Microsoft has just announced a new service called Windows 365. With it we can run a full version of Windows in the browser of any device. A service that will arrive from August 2 and which will mean, in a few words, that we can run Windows on an iPad, Mac and even an iPhone just by opening Safari.
Cloud computing at its best
Although initially this service is only available to businesses, it is to be expected, given the Redmond company’s interest in the cloud, that it will eventually reach end users. Thanks to this service, the execution part of Windows is running on the server side in the Microsoft cloud
Our recent Work Trends Index found that 73% of workers want flexible remote working options maintained, but at the same time, 67% also say they want more in-person collaboration after the pandemic. This creates the paradox of hybrid work, leaving organizations around the world grappling with how to connect in a hybrid world and provide workers with access to organizational resources at home, office and all in between.
As we’ve embraced the cloud for other products, our vision for a Windows 365 PC in the cloud is to offer a new way to experience Windows through the power of the cloud, while solving new and traditional challenges for organizations. Windows. This new paradigm is not limited to authorizing and securing remote access. User experience is more important than ever to attract and retain talent, improve productivity and ensure security.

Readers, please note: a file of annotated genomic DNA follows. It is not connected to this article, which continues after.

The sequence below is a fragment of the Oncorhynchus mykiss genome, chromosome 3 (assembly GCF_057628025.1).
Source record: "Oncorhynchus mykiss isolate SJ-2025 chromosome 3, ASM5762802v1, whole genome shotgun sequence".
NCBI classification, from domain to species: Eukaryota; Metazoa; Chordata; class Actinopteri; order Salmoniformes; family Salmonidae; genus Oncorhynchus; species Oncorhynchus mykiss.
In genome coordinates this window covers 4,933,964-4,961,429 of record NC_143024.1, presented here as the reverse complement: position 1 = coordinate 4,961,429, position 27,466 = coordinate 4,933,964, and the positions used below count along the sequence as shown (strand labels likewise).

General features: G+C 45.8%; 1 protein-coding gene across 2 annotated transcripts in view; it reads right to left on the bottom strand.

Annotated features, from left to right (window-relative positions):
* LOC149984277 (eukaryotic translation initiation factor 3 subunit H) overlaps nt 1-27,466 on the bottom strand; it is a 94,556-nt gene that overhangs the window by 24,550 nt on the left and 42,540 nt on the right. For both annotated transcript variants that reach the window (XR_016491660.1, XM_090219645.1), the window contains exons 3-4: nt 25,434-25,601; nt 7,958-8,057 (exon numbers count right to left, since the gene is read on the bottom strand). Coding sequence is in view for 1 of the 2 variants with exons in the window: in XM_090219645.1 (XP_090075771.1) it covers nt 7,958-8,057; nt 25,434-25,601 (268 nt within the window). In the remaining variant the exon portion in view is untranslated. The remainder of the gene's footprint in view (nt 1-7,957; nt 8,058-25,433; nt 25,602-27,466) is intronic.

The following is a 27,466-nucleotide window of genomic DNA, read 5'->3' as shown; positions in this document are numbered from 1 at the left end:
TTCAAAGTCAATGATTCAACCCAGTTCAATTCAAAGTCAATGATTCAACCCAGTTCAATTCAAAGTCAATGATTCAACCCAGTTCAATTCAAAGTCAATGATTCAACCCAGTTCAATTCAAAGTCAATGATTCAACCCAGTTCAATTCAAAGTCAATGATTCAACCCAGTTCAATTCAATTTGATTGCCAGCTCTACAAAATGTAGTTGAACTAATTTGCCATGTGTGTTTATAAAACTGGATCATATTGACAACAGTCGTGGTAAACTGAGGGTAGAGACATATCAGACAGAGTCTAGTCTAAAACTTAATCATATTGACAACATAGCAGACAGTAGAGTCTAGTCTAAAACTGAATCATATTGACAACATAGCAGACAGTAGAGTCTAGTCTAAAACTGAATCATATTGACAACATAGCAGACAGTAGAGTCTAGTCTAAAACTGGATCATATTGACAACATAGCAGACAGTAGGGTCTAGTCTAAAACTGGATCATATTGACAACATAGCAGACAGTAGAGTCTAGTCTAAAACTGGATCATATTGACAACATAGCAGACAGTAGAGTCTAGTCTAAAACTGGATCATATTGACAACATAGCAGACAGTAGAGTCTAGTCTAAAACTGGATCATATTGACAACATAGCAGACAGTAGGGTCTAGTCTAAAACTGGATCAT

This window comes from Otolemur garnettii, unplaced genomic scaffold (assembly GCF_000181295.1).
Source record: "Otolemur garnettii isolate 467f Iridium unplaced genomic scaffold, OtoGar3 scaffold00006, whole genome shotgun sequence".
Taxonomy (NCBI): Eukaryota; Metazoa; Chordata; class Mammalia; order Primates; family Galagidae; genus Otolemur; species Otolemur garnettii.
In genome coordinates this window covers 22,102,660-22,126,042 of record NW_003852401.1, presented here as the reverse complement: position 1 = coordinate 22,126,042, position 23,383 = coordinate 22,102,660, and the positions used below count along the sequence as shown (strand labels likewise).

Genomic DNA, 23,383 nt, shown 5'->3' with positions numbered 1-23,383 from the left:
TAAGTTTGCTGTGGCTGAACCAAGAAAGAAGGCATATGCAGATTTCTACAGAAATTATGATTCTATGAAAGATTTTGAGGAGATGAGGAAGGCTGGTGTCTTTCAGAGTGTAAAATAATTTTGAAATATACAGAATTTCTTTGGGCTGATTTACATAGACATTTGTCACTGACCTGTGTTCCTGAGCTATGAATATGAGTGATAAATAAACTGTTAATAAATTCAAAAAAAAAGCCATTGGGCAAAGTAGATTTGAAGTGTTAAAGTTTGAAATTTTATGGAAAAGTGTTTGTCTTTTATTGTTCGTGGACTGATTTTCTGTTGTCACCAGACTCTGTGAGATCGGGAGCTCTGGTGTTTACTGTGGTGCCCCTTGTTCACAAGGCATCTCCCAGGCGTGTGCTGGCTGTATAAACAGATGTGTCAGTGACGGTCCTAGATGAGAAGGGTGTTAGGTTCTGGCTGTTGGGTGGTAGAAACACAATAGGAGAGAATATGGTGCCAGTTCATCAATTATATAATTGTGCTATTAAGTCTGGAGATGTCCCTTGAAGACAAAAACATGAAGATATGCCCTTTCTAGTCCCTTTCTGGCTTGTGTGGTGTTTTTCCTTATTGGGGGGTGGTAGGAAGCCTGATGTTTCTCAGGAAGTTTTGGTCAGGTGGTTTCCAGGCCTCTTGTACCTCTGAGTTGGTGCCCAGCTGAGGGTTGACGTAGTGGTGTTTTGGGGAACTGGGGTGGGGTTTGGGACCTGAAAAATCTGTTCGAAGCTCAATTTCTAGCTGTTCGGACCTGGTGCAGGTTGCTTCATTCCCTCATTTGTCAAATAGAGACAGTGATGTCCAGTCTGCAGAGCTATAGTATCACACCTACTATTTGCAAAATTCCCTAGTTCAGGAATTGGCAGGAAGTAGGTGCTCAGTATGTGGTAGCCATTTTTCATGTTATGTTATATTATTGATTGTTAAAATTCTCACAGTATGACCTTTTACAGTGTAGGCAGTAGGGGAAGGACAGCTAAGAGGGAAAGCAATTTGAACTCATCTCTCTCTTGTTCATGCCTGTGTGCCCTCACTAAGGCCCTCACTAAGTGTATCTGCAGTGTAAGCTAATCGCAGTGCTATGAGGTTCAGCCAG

The concept is exactly the same as what we see in different cloud gaming platforms today. While some powerful servers take care of moving the entire operating system, the only requirement to run Windows on any device is have a good internet connection.
This approach has some advantages, as Microsoft explains, such as immediate start or ability to run complex applications on any device, in addition to having all our applications anywhere. It is true that we will have to see, for small screens, how to solve certain interface problems, but the idea is undoubtedly interesting.
While it is true that it looks like we should say goodbye to Bootcamp or Parallels, the truth is that Microsoft’s bet still has some way to go. In the same area of connectivity, we are still far, particularly in certain areas, from having a connection of sufficient quality.
With this approach, Microsoft is taking a completely opposite path to the one we see Apple taking, which is committing to more powerful processors and to running more and more services locally, like Siri in iOS 15, for example. There are several arguments for local computing, starting with the increasingly fundamental privacy or the long-term cost of cloud services. There are also arguments in favor of moving cloud computing, certainly we will see how the landscape evolves.